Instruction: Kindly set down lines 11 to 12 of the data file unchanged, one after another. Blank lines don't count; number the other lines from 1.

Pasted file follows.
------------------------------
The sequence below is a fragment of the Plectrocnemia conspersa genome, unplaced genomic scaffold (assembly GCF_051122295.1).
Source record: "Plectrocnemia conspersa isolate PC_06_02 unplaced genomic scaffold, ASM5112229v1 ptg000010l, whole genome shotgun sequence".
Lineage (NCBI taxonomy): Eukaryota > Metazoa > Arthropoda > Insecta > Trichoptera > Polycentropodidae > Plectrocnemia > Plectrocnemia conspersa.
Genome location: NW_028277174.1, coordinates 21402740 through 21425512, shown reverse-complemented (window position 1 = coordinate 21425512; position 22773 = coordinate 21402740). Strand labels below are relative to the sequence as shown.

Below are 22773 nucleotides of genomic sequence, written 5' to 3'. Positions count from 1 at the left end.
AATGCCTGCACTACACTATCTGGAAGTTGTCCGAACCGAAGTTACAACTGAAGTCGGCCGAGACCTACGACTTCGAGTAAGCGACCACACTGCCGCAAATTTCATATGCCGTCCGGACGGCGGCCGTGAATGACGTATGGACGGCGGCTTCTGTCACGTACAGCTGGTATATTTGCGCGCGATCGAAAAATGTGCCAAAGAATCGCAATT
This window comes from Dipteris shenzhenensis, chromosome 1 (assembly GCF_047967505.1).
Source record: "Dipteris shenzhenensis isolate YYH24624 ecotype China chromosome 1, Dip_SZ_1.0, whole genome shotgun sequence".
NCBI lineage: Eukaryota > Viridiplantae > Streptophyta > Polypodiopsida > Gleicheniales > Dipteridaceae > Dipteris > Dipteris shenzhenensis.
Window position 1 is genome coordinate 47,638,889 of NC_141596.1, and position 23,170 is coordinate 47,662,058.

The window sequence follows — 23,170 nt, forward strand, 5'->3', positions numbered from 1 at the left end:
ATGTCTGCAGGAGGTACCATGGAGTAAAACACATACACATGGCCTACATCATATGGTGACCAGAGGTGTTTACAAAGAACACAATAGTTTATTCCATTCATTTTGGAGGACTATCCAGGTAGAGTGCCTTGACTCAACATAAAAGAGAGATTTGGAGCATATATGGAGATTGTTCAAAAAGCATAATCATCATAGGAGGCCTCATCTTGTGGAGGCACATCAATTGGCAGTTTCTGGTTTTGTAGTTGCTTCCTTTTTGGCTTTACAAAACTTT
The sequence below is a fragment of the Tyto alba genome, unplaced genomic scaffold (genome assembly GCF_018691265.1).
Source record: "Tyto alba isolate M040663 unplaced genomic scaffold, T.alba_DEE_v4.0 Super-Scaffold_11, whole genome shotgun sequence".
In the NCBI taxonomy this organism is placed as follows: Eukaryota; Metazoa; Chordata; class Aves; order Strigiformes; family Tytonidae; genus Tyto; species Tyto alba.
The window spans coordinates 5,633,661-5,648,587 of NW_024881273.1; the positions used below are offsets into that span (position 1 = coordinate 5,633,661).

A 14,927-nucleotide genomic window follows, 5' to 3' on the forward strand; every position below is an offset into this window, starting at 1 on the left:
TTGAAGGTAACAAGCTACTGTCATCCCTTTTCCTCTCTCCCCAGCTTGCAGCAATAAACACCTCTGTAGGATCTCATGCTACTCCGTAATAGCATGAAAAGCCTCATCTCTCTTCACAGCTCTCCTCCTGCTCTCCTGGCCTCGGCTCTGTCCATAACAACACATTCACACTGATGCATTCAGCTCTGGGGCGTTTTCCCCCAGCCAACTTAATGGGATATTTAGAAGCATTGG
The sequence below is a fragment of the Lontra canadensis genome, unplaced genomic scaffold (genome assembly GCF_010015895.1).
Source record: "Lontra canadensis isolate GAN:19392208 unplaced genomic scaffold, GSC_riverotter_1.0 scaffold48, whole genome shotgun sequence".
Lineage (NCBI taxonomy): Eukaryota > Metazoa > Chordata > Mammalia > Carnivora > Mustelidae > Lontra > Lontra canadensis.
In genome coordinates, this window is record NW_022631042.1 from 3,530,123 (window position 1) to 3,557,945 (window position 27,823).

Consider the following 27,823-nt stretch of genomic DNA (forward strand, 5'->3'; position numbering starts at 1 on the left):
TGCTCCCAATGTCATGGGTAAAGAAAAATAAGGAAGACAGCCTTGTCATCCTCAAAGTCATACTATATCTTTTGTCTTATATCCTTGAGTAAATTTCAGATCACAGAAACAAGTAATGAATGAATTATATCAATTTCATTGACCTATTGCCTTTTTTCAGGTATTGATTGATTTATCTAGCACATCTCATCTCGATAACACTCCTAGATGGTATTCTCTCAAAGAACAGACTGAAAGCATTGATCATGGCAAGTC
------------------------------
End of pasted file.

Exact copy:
The window sequence follows — 23,170 nt, forward strand, 5'->3', positions numbered from 1 at the left end:
ATGTCTGCAGGAGGTACCATGGAGTAAAACACATACACATGGCCTACATCATATGGTGACCAGAGGTGTTTACAAAGAACACAATAGTTTATTCCATTCATTTTGGAGGACTATCCAGGTAGAGTGCCTTGACTCAACATAAAAGAGAGATTTGGAGCATATATGGAGATTGTTCAAAAAGCATAATCATCATAGGAGGCCTCATCTTGTGGAGGCACATCAATTGGCAGTTTCTGGTTTTGTAGTTGCTTCCTTTTTGGCTTTACAAAACTTT